First week. That’s all. Just a few things to take care of. So what did we all do, us students, after class on Friday? Yep, pub. We went to the pub.
And bumped into Tom. Thomas Christopher Greene that is, the President of the college.
It was all in all a good week. Now I’ve got some reading to do, forgive me. I’ve got to go.
Starting graduate school as a grown up is a tad scary. I have plans though. Ways to organize my days. I thought it would help.
- Buy black chisel tipped markers.
- Get paper 24 x 24 minimum. The local print shop gave me rolls of cut-offs.
- Tack paper to wall either near windows or under lights.
- List days of week and fill in deadlines for the next week.
- Mind-map projects, loose tangents, ideas, questions etc. The benefits of this style of brainstorming is that it’s fluid, non chronological and you can keep adding to it.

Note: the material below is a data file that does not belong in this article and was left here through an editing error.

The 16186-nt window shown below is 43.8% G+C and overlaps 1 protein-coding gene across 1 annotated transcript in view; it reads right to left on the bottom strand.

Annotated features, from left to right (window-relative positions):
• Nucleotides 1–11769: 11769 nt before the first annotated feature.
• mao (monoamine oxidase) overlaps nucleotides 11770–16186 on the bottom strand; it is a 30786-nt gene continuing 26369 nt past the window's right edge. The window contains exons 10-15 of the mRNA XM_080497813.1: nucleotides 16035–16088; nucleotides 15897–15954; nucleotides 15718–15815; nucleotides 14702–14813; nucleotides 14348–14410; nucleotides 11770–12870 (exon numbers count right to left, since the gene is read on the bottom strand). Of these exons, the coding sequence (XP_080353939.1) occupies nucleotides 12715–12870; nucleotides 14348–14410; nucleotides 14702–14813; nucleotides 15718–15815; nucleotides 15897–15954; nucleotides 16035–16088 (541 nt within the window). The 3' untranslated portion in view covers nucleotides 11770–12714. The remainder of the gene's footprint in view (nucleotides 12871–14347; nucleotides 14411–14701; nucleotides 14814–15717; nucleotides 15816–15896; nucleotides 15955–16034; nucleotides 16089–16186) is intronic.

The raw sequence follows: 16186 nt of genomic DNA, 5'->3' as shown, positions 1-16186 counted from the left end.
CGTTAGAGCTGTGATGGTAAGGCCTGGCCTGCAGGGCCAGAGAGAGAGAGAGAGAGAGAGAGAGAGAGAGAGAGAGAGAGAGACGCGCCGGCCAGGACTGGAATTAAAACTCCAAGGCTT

- Lastly for me, I have a list by priority of ongoing projects. It reminds me to bear in mind how important (or not) that deadline is.
- The best part? I don’t need to find my bloody glasses to read these to do lists.
From an ongoing series of sketches called THIS:
Coasts beckon. She follows, willingly, with books and notepad in hand. Jennifer goes from retreat to retreat, persuading the owners to offer her a place to finish this life-changing novel, the one we’ve all been waiting for. The second in her short career. That first one though. Who would’ve thought it? That Jen could be so talented? Articulate? Organized? That our sweet shy Jen could actually finish something?
This is more like it. This is the third retreat. She has four more lined up. All on coasts, the next one is in Hawaii. She’ll have to borrow the money to get the flight, but she’s not worried. That’s what Go Fund Me is for, right? To pay the way for the ones in need. And Jennifer tells herself that she needs this, as she pulls out the scissors and lops off another three inches from her long brown, long boring hair.